• 10-12 PG - Material is not suitable for children under 10, but a caregiver or parent may decide if children between 10 and 12 years old may access the material.
  • 13 - Not suitable for persons under the age of 13.
  • 16 - Not suitable for persons under the age of 16.
  • 18 - Not suitable for persons under the age of 18.
  • X18 - Adults only. Only licensed, adults-only designated businesses may distribute this content, and never to minors. X18 content may not be broadcast on public media such as television or radio.
  • XX - Banned. Cannot be legally sold, rented or exhibited anywhere in South Africa. The FPB has the authority to classify any content as XX if it contains bestiality, necrophilia, extreme violence and/or cruelty, extreme sexual violence or the glorification of crime or child pornography.

Additionally, the FPB provides the following content classifications:

  • B - "Blasphemy" - warns that content may be religiously sensitive
  • CI - "Competitive Intensity" - the degree to which a player gets personally involved, and the level of excitement created in the players as they engage with the various game levels in order to gain incentives and rewards.
  • CT - "Criminal Techniques" - instructional details of illegal and dangerous acts that may be life-threatening and that are detailed enough to be re-enacted or self-instructional
  • D - "Drugs" - scenes of substance (drugs and alcohol) abuse
  • H - "Horror" - scenes of horror
  • IAT - "Imitative Acts or Techniques" - dangerous acts or techniques that may be copied or imitated, especially by children
  • L - "Language" - use of bad language
  • N - "Nudity" - scenes involving nudity
  • P - "Prejudice" - scenes or language that is biased or prejudiced with regard to race, ethnicity, gender, religion, sexual orientation or other identifiable group characteristics
  • PPS - "Photo Pattern Sensibility" - motion sickness and reactions to low frequency sound
  • S - "Sex" - "scenes involving sex, sexual conduct or sexually-related activity"
  • SV - "Sexual Violence" - scenes involving sexual violence
  • V - "Violence" - physical and psychological violent scenes

Certain key exemptions from prohibitions were made to the scientific community (in regard to bona fide scientific, documentary, dramatic, artistic, literary or religious films and publications), and the media (in that those holding a broadcasting license were exempt from the duty to apply for classification).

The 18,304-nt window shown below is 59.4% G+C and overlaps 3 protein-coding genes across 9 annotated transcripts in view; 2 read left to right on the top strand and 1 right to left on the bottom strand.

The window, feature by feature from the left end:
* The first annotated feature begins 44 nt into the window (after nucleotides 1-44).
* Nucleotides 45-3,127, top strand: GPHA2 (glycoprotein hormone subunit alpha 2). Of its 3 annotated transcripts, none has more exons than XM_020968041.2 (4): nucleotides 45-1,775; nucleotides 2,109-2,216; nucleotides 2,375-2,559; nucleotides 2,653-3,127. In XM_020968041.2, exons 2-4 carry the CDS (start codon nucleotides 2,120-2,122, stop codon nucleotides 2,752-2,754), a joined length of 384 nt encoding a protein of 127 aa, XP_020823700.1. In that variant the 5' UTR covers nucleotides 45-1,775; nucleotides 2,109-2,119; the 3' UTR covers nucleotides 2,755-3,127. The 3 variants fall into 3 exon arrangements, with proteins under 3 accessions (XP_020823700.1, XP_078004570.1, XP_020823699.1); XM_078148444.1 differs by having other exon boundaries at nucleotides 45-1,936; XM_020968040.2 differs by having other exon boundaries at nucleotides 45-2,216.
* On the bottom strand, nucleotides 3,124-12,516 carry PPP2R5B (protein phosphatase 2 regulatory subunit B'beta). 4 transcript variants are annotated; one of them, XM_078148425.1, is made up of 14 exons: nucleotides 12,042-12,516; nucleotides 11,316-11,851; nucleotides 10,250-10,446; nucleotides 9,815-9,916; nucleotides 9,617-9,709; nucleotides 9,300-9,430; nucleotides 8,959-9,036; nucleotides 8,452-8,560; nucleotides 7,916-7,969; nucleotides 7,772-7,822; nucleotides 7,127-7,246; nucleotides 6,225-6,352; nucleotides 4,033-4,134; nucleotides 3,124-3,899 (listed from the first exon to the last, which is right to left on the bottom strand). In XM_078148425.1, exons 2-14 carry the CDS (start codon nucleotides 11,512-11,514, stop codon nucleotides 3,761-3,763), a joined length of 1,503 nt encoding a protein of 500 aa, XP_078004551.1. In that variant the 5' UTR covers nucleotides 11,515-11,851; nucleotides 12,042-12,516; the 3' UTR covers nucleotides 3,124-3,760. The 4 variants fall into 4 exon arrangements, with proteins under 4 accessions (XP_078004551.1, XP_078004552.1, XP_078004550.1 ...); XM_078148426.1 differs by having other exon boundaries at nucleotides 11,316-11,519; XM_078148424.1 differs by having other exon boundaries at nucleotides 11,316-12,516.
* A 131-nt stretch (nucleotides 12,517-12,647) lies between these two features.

On 3 March 2020, Netflix agreed to obey the FPB's classification rules in the distribution of content in South Africa.

Flaming Star - This film was initially banned on 31 May 1961, as the apartheid government, which then had strict laws to keep the races separate, banned the picture that same day because Presley "played the son of an American Indian woman and a white man." A day later, 20th Century Fox appealed, convincing the South Africa Board of Censors to lift the ban as long as it would not be shown to the country's indigenous population. The film then opened to segregated theaters, starting in Durban in early June. However, it was permanently banned in cinemas in Kenya, Uganda and Tanzania, as colonial government officials in those British territories were concerned that the movie could reignite racial tensions in the aftermath of the recent Mau Mau uprising.

Being There - This film had its final scene cut during its original release due to the concern that the Twist Ending would offend Christians.

To Sir, with Love - This 1967 film about a black Guyanese teacher (played by Sidney Poitier) living in England and dealing with white students, was banned during apartheid. Since then, it has been rated A (for "all ages").

Cry Freedom - This film, which dramatized the killing of black activist Steve Biko and its aftermath, was banned during the apartheid.

Video games censorship[]

In South Africa, videogames, much like movies, are rated by the Film and Publication Board.

Internet censorship[]

Political content is partially censored in South Africa. However bloggers and content creators are not targeted for their online activities.

Blocked sites[]

In 2006, the government of South Africa began prohibiting sites hosted in the country from displaying X18 (explicitly sexual) and XXX content (including child pornography and depictions of violent sexual acts); site owners who refuse to comply are punishable under the Film and Publications Act 1996. In 2007 a South African "sex blogger" was arrested.